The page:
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Hungarian GP: Russell beats Ferraris to take maiden F1 pole – Motorsport.com

The Briton was an unlikely contender to top qualifying after the struggles for the Mercedes W13 all season, not least during both dry and wet running at the Hungaroring so far this weekend.
But despite not taking a fastest sector on his critical lap, his combined runs sailed him to the top over Carlos Sainz, who had the legs on his teammate Charles Leclerc.
But it was a session to forget for Red Bull, with Verstappen only poised to line up 10th as Sergio Perez was eliminated in Q2.
The day-long downpour that was widely predicted held off to allow qualifying to take place as scheduled on Saturday afternoon in Budapest.
It was Sainz who ended the first part of the 12-minute Q3 run on top, his first flying lap placing him half a second clear of Russell after Leclerc had messed up straight away with a snap in his F1-75 at Turn 1 as he struggled with the tyres.
With Verstappen combatting understeer to run off track at Turn 2, he ended the first run-out only seventh fastest.
The 10 fastest cars then emerged with 3m40s to run, but Verstappen was soon complaining of no power aboard his RB18 – cycling through sensor modes not enough to remedy the problem.
With the defending champion, who leads Leclerc in the standings by 63 points, out of the picture, Sainz cycled to the top with the fastest first sector of anyone (pipping Nicholas Latifi).
That gave the British GP polesitter the bragging rights initially as Leclerc slotted in 0.15s adrift, but then three personal best sectors at the death for Russell gave him an unlikely pole.
His 1m17.377s effort pipping Sainz’s 1m17.421s best, while Leclerc managed to keep ahead of the McLaren of Lando Norris – the MCL36 impressing in dry qualifying and race simulations during FP2 on Friday.
Esteban Ocon managed to reverse the recent run of form to pip Fernando Alonso in the intra-team Alpine scrap, while Lewis Hamilton’s DRS failed to activate on his final lap to knock him to seventh.
Valtteri Bottas claimed eighth ahead of Daniel Ricciardo, as Verstappen had to make do with a 1m18.823s that left him 10ths and 1.5s adrift of the Mercedes benchmark.
Perez was the major casualty from Q2 in a strange session for the driver, his Red Bull being knocked out by a slender 0.05s courtesy of the late improvements from Ocon and Bottas.
The Mexican complained that Kevin Magnussen’s line through the Turn 3 left-hander had ultimately cost him a place inside the top 10.
Perez had his first lap in Q2 scrubbed off for exceeding track limits at Turn 5, but it seemed a marginal call as replays showed not all four wheels crossed fully over the white lines.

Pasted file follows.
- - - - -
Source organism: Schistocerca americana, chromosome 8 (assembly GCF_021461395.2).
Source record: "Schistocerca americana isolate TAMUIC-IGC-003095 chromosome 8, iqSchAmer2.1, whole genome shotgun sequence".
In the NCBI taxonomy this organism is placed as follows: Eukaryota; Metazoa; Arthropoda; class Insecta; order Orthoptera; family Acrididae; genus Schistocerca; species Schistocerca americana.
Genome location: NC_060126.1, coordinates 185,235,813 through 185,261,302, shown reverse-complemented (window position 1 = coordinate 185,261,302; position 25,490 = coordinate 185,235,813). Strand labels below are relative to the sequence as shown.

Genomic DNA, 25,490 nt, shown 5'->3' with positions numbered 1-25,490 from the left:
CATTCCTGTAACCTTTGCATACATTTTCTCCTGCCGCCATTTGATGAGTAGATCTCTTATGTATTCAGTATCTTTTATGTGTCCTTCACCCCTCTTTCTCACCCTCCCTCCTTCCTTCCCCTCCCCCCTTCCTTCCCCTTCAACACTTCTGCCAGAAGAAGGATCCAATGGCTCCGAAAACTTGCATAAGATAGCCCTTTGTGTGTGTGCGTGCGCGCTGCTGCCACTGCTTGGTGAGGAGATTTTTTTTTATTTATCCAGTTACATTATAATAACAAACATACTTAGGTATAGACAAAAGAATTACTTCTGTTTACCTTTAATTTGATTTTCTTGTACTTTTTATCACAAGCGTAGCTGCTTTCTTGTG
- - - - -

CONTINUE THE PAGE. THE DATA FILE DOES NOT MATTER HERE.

Seven minutes after the fact, the lap was therefore reinstated to put him eighth. The reports of spots of rain plus a dip in track temperatures might have kept him safe enough.
But as the showers held off, the late climbs from the Alfa Romeo and Alpine dropped Perez to 11th ahead of Zhou Guanyu and Magnussen.
The Dane aborted his final lap after missing his personal bests in sectors ones and two.
Lance Stroll, meanwhile, will start 14th ahead of the second Haas of Mick Schumacher.
Perez had already been at risk in 14th in Q1 as the chequered flag came out, but he was given respite when Pierre Gasly had his improved lap time deleted for exceeding track limits at Turn 5.
That dropped the AlphaTauri to 19th, with his teammate Yuki Tsunoda also eliminated in the first part of qualifying – the Japanese driver similarly crossing the white lines earlier in the session at the same protracted right-hand bend to have to start all over again.
With Tsunoda’s final, compliant effort not enough to progress as he landed 16th, Stroll had secured his slot in Q2 by 0.35s. Meanwhile, Alex Albon ran for 17th ahead of the hastily repaired Aston Martin of Sebastian Vettel.
In the two-hour break between sessions, the German had helped his crew repair the AMR22 machine following his shunt into the barriers late in FP3 that resulted in a brief red flag.
The retiring four-time champion, who appeared to struggle for balance through the final corner, ultimately landed only 18th.
Latifi, the unlikely pacesetter in a slippery final practice, might have progressed into the Q2 fight when yet again he mastered the first sector to set a purple run late on.
He combined this with a personal best sector two only to suffer a spike of oversteer in the final right-hander to cost him 0.7s and leave him last in qualifying – much to his frustration over team radio.
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